Romney needs to fight Obama’s slurs against his successful business career

Ewan Watt
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PRESIDENT Barack Obama’s campaign has expertly controlled the election’s narrative over the course of this week: probing Mitt Romney’s tenure at Bain Capital and his reticence to release his pre-2010 tax returns. It’s sublime politics, a tactful “devil you know” distraction from the country’s economic woes.

The Democratic offensive has gone from the tenuous to the grossly absurd, shaping a picture of Romney as not just unpatriotic, but downright corrupt. Fact checkers at the Washington Post have been kept busy, repeatedly slapping down the Obama campaign’s accusations. However, the political rewards to be reaped from character assassination are often too lucrative to ignore – especially when the accused repeats the falsehood. Governor Scott Walker, who recently won a hotly contested recall election in Wisconsin, advised Romney to “never fight a battle on your heels.”

But in the face of the Obama onslaught comes an opportunity. At Bain, Romney overhauled or provided seed funding to American brands that have boomed and enjoy global name recognition. That’s a fact. And one that, unless embraced, will be further obfuscated to the Republican’s detriment. Romney doesn’t just have to defend his own wealth and success, but the very concept of economic aspiration itself. Obama’s utterance that if “you’ve been successful, you didn't get there on your own” certainly helps. It’s indicative of a President with no experience in the private sector or understanding of job creation. The same can be said of his attacks on Bain Capital: ignorance. That’s not just a mere accusation – the unemployment numbers say so.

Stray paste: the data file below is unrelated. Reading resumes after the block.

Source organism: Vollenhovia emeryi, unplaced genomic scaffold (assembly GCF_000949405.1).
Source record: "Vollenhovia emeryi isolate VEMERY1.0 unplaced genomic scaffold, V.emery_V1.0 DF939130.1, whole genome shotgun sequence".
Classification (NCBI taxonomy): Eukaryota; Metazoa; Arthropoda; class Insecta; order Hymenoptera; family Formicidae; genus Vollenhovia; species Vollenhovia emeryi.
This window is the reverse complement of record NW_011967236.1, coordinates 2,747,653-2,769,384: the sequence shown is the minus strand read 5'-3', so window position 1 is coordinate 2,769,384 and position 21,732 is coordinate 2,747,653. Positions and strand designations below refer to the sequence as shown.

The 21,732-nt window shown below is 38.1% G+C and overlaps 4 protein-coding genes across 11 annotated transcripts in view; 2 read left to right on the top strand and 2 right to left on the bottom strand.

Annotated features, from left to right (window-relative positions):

And yet the Obama’s decision to double down on his attacks on Romney may only go so far. Like Romney in the Republican primaries, the President’s personal approval among the electorate may suffer if his only recourse over the next few months is to bombard his opponent with smears. Already concerns are mounting that Obama’s ongoing offensive and “tax the rich” populism may be off-putting to suburban voters. What’s more, the Obama campaign can only exploit its financial advantage for so long as it’s expending resources raised during the primary process. Obama has vastly outraised – and outspent – his opponent, saturating the airwaves; but equilibrium in the media wars will be restored in late August when Romney can spend resources designated for the election. It’s how he does it that matters.

Initial polling suggests that the latest attacks on Romney’s record have had little or no impact thus far. But it’s still early – the race remains deadlocked. The attacks will not abate, but pressure may also start to mount on Romney from conservatives to make the case about his successful business career. Who knows – with the President’s campaign playing fast and loose with the truth, the electorate might finally appreciate some candour.

Ewan Watt is a Washington DC-based consultant. You can follow him on Twitter on @ewancwatt